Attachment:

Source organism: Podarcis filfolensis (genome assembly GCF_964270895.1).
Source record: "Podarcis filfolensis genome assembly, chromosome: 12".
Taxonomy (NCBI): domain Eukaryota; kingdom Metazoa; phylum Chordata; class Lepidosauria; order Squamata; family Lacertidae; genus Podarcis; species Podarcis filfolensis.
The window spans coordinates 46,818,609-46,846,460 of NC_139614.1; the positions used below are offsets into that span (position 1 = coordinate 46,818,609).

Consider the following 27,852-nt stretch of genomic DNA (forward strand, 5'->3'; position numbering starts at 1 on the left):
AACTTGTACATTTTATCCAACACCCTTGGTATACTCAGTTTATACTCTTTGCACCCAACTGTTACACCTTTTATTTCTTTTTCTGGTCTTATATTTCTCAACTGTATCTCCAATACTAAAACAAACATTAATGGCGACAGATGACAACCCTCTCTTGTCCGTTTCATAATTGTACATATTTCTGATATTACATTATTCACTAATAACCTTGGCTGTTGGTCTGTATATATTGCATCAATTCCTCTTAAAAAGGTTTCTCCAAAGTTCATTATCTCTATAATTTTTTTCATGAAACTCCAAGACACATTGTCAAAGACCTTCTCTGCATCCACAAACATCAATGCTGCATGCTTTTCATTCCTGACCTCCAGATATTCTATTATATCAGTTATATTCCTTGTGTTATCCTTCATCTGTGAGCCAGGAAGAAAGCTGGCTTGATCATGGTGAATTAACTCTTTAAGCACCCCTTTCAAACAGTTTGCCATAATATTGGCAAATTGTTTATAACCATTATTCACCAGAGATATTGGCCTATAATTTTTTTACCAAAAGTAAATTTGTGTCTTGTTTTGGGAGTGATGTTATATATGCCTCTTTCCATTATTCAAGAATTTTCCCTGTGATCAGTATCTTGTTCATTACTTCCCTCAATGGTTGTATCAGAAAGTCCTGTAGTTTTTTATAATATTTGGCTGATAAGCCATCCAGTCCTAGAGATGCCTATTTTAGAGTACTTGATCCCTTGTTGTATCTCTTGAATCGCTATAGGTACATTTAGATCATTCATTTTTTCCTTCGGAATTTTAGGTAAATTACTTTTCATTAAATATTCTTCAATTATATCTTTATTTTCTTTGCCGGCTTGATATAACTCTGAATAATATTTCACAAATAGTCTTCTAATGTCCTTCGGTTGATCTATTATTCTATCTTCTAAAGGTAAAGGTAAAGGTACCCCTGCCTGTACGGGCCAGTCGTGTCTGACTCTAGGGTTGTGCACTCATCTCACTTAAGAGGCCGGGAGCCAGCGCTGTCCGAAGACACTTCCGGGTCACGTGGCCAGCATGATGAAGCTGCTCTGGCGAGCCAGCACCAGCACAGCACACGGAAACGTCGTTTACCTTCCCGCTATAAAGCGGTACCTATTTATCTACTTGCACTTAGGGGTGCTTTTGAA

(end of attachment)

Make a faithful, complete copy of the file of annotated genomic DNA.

Source organism: Podarcis filfolensis (genome assembly GCF_964270895.1).
Source record: "Podarcis filfolensis genome assembly, chromosome: 12".
Taxonomy (NCBI): domain Eukaryota; kingdom Metazoa; phylum Chordata; class Lepidosauria; order Squamata; family Lacertidae; genus Podarcis; species Podarcis filfolensis.
The window spans coordinates 46,818,609-46,846,460 of NC_139614.1; the positions used below are offsets into that span (position 1 = coordinate 46,818,609).

Consider the following 27,852-nt stretch of genomic DNA (forward strand, 5'->3'; position numbering starts at 1 on the left):
AACTTGTACATTTTATCCAACACCCTTGGTATACTCAGTTTATACTCTTTGCACCCAACTGTTACACCTTTTATTTCTTTTTCTGGTCTTATATTTCTCAACTGTATCTCCAATACTAAAACAAACATTAATGGCGACAGATGACAACCCTCTCTTGTCCGTTTCATAATTGTACATATTTCTGATATTACATTATTCACTAATAACCTTGGCTGTTGGTCTGTATATATTGCATCAATTCCTCTTAAAAAGGTTTCTCCAAAGTTCATTATCTCTATAATTTTTTTCATGAAACTCCAAGACACATTGTCAAAGACCTTCTCTGCATCCACAAACATCAATGCTGCATGCTTTTCATTCCTGACCTCCAGATATTCTATTATATCAGTTATATTCCTTGTGTTATCCTTCATCTGTGAGCCAGGAAGAAAGCTGGCTTGATCATGGTGAATTAACTCTTTAAGCACCCCTTTCAAACAGTTTGCCATAATATTGGCAAATTGTTTATAACCATTATTCACCAGAGATATTGGCCTATAATTTTTTTACCAAAAGTAAATTTGTGTCTTGTTTTGGGAGTGATGTTATATATGCCTCTTTCCATTATTCAAGAATTTTCCCTGTGATCAGTATCTTGTTCATTACTTCCCTCAATGGTTGTATCAGAAAGTCCTGTAGTTTTTTATAATATTTGGCTGATAAGCCATCCAGTCCTAGAGATGCCTATTTTAGAGTACTTGATCCCTTGTTGTATCTCTTGAATCGCTATAGGTACATTTAGATCATTCATTTTTTCCTTCGGAATTTTAGGTAAATTACTTTTCATTAAATATTCTTCAATTATATCTTTATTTTCTTTGCCGGCTTGATATAACTCTGAATAATATTTCACAAATAGTCTTCTAATGTCCTTCGGTTGATCTATTATTCTATCTTCTAAAGGTAAAGGTAAAGGTACCCCTGCCTGTACGGGCCAGTCGTGTCTGACTCTAGGGTTGTGCACTCATCTCACTTAAGAGGCCGGGAGCCAGCGCTGTCCGAAGACACTTCCGGGTCACGTGGCCAGCATGATGAAGCTGCTCTGGCGAGCCAGCACCAGCACAGCACACGGAAACGTCGTTTACCTTCCCGCTATAAAGCGGTACCTATTTATCTACTTGCACTTAGGGGTGCTTTTGAA